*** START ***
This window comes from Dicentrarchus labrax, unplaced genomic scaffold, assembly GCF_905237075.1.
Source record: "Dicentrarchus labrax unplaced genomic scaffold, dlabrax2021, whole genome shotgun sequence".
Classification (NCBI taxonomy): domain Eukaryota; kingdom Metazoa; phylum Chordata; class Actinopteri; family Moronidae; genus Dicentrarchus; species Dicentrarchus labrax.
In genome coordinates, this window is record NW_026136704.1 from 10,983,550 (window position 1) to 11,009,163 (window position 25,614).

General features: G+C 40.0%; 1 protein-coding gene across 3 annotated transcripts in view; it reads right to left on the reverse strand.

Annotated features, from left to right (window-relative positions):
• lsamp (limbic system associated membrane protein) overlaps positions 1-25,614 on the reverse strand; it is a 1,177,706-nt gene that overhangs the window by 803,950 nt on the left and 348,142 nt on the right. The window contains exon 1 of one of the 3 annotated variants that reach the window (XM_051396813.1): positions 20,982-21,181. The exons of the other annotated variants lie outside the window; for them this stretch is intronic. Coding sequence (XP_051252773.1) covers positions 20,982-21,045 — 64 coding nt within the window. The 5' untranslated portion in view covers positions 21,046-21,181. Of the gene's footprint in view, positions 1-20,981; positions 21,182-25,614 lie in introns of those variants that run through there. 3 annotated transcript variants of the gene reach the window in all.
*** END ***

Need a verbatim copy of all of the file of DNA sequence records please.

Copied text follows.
This window comes from Dicentrarchus labrax, unplaced genomic scaffold, assembly GCF_905237075.1.
Source record: "Dicentrarchus labrax unplaced genomic scaffold, dlabrax2021, whole genome shotgun sequence".
Classification (NCBI taxonomy): domain Eukaryota; kingdom Metazoa; phylum Chordata; class Actinopteri; family Moronidae; genus Dicentrarchus; species Dicentrarchus labrax.
In genome coordinates, this window is record NW_026136704.1 from 10,983,550 (window position 1) to 11,009,163 (window position 25,614).

General features: G+C 40.0%; 1 protein-coding gene across 3 annotated transcripts in view; it reads right to left on the reverse strand.

Annotated features, from left to right (window-relative positions):
• lsamp (limbic system associated membrane protein) overlaps positions 1-25,614 on the reverse strand; it is a 1,177,706-nt gene that overhangs the window by 803,950 nt on the left and 348,142 nt on the right. The window contains exon 1 of one of the 3 annotated variants that reach the window (XM_051396813.1): positions 20,982-21,181. The exons of the other annotated variants lie outside the window; for them this stretch is intronic. Coding sequence (XP_051252773.1) covers positions 20,982-21,045 — 64 coding nt within the window. The 5' untranslated portion in view covers positions 21,046-21,181. Of the gene's footprint in view, positions 1-20,981; positions 21,182-25,614 lie in introns of those variants that run through there. 3 annotated transcript variants of the gene reach the window in all.